BLEND: Community Level Material Driven Design

BLEND: Community Level Material Driven Design

BLEND: Community Level Material Driven Design

Securing external funding for individual projects isn't the norm for young companies. However, our venture recently clinched a research and product development grant from NEC Ignite (NE Council and IITG) for our latest venture, BLEND.

In BLEND, we embark on a unique journey by blending naturally sourced yarns like rose, lotus, bamboo, and banana with Eri and Mulberry. Our focus extends beyond mere amalgamation; we delve into experimenting with dyeing, printing, and weaving techniques to craft exquisite products. Our end goal? To create premium one-size fashion items, inspired by the sensorial experiences these blended fabrics offer.

What sets us apart is our collaborative approach with craft communities. Together, we traverse the intricate path of material-driven design, a method that forms the core of our project.


Material-Driven Design Unveiled

Material-driven design isn't just a catchy phrase; it's a methodical approach that governs our entire product development process. We employ a framework that guides us in the creation of material samples that push the boundaries of conventional textile norms.

Materials experience, a cornerstone of this method, takes center stage in our project. It is an open-ended design approach that places significant emphasis on the experiential properties of materials during the product development stage. Our exploration is structured across four layers of experience: sensorial, affective, performative, and interpretive.

Sensorial Pleasures in Fabric

In the sensorial layer, we tap into the tangible aspects of materials – the way they feel against the skin, their weight, and the overall comfort they provide. It's about creating fabrics that not only look good but also offer a delightful tactile experience.


Affective Connection with Textiles

Moving to the affective layer, we seek to evoke emotions through our creations. Colors, patterns, and textures play a pivotal role in establishing a profound connection between the wearer and the product. It's more than just clothing; it's a form of expression.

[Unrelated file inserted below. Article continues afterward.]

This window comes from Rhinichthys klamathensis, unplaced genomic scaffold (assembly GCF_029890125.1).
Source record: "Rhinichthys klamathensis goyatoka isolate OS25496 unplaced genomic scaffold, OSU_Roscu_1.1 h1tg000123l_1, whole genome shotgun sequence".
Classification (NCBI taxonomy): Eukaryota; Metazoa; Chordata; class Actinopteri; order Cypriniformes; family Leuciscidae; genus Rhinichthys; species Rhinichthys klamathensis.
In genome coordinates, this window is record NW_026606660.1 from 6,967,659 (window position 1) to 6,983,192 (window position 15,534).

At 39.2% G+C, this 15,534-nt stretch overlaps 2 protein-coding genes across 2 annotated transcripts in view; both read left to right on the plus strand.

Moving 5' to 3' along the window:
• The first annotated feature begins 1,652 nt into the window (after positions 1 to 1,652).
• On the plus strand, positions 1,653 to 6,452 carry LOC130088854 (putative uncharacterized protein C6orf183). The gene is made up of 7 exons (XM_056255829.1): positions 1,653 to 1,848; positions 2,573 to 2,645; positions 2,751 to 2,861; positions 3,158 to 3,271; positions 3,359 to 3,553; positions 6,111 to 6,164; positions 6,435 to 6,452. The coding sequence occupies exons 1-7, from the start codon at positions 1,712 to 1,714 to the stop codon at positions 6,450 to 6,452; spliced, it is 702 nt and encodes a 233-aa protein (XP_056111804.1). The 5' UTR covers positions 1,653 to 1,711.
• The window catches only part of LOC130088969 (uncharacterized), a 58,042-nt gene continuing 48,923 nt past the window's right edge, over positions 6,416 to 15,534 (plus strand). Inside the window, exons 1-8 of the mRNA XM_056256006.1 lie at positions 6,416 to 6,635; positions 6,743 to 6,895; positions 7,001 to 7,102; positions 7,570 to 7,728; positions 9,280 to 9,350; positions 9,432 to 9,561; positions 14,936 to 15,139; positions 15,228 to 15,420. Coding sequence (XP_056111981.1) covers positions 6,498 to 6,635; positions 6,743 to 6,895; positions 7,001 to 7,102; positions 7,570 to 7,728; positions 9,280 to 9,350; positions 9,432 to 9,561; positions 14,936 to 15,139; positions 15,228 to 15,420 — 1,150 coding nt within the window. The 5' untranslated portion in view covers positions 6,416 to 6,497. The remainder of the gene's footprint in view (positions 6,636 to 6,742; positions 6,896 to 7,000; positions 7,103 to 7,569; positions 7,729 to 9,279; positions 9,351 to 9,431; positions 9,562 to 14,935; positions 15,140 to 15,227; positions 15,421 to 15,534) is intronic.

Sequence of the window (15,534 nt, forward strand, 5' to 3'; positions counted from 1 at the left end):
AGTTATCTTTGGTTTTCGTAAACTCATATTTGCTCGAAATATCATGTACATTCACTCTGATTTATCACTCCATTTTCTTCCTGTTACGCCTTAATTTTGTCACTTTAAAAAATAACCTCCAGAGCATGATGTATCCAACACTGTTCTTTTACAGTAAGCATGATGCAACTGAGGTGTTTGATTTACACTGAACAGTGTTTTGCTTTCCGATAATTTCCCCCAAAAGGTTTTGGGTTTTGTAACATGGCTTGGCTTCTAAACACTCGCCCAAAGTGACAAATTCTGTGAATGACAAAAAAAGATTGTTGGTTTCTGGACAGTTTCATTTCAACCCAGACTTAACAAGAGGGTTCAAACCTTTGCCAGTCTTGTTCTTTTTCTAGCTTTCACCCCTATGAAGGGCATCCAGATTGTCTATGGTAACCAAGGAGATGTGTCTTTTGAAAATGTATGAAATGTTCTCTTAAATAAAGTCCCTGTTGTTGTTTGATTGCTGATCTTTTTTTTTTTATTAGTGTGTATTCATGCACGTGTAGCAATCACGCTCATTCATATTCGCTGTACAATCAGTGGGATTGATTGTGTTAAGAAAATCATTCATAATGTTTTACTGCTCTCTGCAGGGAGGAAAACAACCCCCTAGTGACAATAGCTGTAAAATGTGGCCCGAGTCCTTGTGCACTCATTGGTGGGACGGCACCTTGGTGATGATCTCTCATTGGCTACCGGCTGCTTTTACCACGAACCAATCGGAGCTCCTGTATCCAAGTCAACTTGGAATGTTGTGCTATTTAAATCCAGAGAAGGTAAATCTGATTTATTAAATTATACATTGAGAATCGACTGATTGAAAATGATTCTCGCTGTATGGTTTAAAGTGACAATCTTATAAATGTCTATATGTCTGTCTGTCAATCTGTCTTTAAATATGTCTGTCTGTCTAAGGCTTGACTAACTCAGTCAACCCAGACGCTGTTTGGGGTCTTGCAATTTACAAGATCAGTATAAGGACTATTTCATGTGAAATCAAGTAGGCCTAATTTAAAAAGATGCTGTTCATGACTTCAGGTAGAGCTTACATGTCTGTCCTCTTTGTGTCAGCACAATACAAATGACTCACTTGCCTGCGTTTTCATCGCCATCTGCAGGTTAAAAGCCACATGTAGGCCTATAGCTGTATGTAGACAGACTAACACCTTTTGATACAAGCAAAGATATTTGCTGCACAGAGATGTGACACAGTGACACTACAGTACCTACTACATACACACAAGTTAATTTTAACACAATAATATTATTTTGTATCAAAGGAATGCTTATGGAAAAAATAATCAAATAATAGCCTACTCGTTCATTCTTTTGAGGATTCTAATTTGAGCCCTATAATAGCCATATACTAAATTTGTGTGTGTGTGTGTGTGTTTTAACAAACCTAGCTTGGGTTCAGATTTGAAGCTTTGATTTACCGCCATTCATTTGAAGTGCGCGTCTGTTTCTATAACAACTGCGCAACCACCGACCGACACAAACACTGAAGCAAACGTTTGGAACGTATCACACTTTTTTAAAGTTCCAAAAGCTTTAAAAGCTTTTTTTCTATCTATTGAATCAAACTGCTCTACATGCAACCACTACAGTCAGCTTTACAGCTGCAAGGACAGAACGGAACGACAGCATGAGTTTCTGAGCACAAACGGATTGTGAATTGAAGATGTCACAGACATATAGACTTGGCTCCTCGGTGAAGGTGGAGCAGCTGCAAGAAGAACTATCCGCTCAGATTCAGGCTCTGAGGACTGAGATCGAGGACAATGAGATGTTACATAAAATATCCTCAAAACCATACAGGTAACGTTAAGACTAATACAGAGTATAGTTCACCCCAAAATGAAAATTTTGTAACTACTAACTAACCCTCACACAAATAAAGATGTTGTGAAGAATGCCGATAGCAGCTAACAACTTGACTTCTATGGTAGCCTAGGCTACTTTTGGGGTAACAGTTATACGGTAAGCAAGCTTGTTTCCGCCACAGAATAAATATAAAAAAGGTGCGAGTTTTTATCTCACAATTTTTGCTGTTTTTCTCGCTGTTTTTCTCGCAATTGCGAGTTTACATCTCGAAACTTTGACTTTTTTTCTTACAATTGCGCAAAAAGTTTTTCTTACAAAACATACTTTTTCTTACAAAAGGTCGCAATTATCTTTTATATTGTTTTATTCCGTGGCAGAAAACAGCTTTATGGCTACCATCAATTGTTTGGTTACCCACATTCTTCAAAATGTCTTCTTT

Performative Textile

The performative layer addresses how users interact with the product from which actions and performances ensure. A textile could be felt, played with, cozied with or wrapped around oneself.

Interpreting the Fabric Language

Lastly, the interpretive layer delves into the deeper meanings associated with the materials. It's about understanding the cultural and historical significance woven into the fabric – a journey that adds layers of meaning to our designs.

Community-Level Innovation for Systemic Challenges

Our innovative journey doesn't stop with fashion. We believe in the power of community-driven innovation to tackle systemic challenges. In regions like North East India, where climate change, deforestation, and dwindling raw materials due to fewer silk worms pose significant threats, community-level innovation becomes a beacon of hope.

Empowering these communities to explore sustainable practices, develop eco-friendly materials, and contribute to a circular economy is our vision. Through collaborative efforts, we strive to create solutions that not only benefit our immediate projects but also ripple out to address broader environmental concerns.

In conclusion, our foray into material-driven design, backed by external funding and community collaboration, propels us towards a future where innovation becomes a driving force for positive change. BLEND is not just a project; it's a testament to the potential of combining creativity, technology, and community spirit to create a sustainable and stylish future.


Giaccardi, E., & Karana, E. (2015, April). Foundations of materials experience: An approach for HCI. In Proceedings of the 33rd Annual ACM Conference on Human Factors in Computing Systems (pp. 2447-2456).

Karana, E., Barati, B., Rognoli, V., & Zeeuw Van Der Laan, A. (2015). Material driven design (MDD): A method to design for material experiences. International journal of design9(2), 35-54.

Leave a comment

This site is protected by reCAPTCHA and the Google Privacy Policy and Terms of Service apply.